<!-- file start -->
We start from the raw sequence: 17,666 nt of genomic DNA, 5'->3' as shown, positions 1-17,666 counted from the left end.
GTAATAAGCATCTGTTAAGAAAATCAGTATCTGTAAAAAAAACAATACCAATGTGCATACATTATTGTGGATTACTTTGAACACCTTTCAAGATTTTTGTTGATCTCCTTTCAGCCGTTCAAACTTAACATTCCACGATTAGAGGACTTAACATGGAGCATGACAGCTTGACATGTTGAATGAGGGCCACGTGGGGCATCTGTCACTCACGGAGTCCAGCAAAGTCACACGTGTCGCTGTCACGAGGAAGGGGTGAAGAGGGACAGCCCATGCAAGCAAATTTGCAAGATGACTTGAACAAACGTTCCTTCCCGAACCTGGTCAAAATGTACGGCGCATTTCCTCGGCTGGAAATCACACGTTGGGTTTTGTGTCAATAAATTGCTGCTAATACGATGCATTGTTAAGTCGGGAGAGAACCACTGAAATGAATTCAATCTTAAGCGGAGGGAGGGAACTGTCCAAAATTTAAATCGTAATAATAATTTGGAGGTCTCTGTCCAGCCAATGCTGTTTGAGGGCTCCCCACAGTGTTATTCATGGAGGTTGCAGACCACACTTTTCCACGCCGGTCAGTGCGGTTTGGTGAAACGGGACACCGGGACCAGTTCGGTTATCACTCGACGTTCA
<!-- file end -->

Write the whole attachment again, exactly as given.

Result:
We start from the raw sequence: 17,666 nt of genomic DNA, 5'->3' as shown, positions 1-17,666 counted from the left end.
GTAATAAGCATCTGTTAAGAAAATCAGTATCTGTAAAAAAAACAATACCAATGTGCATACATTATTGTGGATTACTTTGAACACCTTTCAAGATTTTTGTTGATCTCCTTTCAGCCGTTCAAACTTAACATTCCACGATTAGAGGACTTAACATGGAGCATGACAGCTTGACATGTTGAATGAGGGCCACGTGGGGCATCTGTCACTCACGGAGTCCAGCAAAGTCACACGTGTCGCTGTCACGAGGAAGGGGTGAAGAGGGACAGCCCATGCAAGCAAATTTGCAAGATGACTTGAACAAACGTTCCTTCCCGAACCTGGTCAAAATGTACGGCGCATTTCCTCGGCTGGAAATCACACGTTGGGTTTTGTGTCAATAAATTGCTGCTAATACGATGCATTGTTAAGTCGGGAGAGAACCACTGAAATGAATTCAATCTTAAGCGGAGGGAGGGAACTGTCCAAAATTTAAATCGTAATAATAATTTGGAGGTCTCTGTCCAGCCAATGCTGTTTGAGGGCTCCCCACAGTGTTATTCATGGAGGTTGCAGACCACACTTTTCCACGCCGGTCAGTGCGGTTTGGTGAAACGGGACACCGGGACCAGTTCGGTTATCACTCGACGTTCA